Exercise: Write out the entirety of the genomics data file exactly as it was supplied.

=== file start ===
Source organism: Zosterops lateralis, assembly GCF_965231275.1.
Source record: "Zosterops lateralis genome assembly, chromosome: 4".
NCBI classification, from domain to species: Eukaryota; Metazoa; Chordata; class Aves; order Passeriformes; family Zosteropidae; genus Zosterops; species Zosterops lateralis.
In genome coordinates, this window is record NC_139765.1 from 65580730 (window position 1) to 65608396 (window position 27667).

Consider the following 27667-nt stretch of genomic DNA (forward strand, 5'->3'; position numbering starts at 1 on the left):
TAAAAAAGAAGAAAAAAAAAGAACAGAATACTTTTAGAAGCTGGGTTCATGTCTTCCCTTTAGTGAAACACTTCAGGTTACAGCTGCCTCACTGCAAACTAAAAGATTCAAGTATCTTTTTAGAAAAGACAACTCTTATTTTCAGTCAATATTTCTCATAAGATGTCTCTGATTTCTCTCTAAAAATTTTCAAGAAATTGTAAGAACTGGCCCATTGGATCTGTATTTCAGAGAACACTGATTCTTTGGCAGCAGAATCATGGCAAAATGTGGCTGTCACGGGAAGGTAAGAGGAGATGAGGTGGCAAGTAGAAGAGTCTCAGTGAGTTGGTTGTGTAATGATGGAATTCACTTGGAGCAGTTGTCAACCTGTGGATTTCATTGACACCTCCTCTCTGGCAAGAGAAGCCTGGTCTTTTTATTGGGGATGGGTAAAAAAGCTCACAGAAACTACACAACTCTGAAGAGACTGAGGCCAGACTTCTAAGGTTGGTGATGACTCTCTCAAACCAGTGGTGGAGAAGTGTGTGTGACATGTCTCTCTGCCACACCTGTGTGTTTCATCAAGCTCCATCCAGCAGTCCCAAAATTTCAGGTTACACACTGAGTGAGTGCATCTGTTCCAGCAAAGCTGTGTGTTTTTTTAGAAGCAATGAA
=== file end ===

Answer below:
Source organism: Zosterops lateralis, assembly GCF_965231275.1.
Source record: "Zosterops lateralis genome assembly, chromosome: 4".
NCBI classification, from domain to species: Eukaryota; Metazoa; Chordata; class Aves; order Passeriformes; family Zosteropidae; genus Zosterops; species Zosterops lateralis.
In genome coordinates, this window is record NC_139765.1 from 65580730 (window position 1) to 65608396 (window position 27667).

Consider the following 27667-nt stretch of genomic DNA (forward strand, 5'->3'; position numbering starts at 1 on the left):
TAAAAAAGAAGAAAAAAAAAGAACAGAATACTTTTAGAAGCTGGGTTCATGTCTTCCCTTTAGTGAAACACTTCAGGTTACAGCTGCCTCACTGCAAACTAAAAGATTCAAGTATCTTTTTAGAAAAGACAACTCTTATTTTCAGTCAATATTTCTCATAAGATGTCTCTGATTTCTCTCTAAAAATTTTCAAGAAATTGTAAGAACTGGCCCATTGGATCTGTATTTCAGAGAACACTGATTCTTTGGCAGCAGAATCATGGCAAAATGTGGCTGTCACGGGAAGGTAAGAGGAGATGAGGTGGCAAGTAGAAGAGTCTCAGTGAGTTGGTTGTGTAATGATGGAATTCACTTGGAGCAGTTGTCAACCTGTGGATTTCATTGACACCTCCTCTCTGGCAAGAGAAGCCTGGTCTTTTTATTGGGGATGGGTAAAAAAGCTCACAGAAACTACACAACTCTGAAGAGACTGAGGCCAGACTTCTAAGGTTGGTGATGACTCTCTCAAACCAGTGGTGGAGAAGTGTGTGTGACATGTCTCTCTGCCACACCTGTGTGTTTCATCAAGCTCCATCCAGCAGTCCCAAAATTTCAGGTTACACACTGAGTGAGTGCATCTGTTCCAGCAAAGCTGTGTGTTTTTTTAGAAGCAATGAA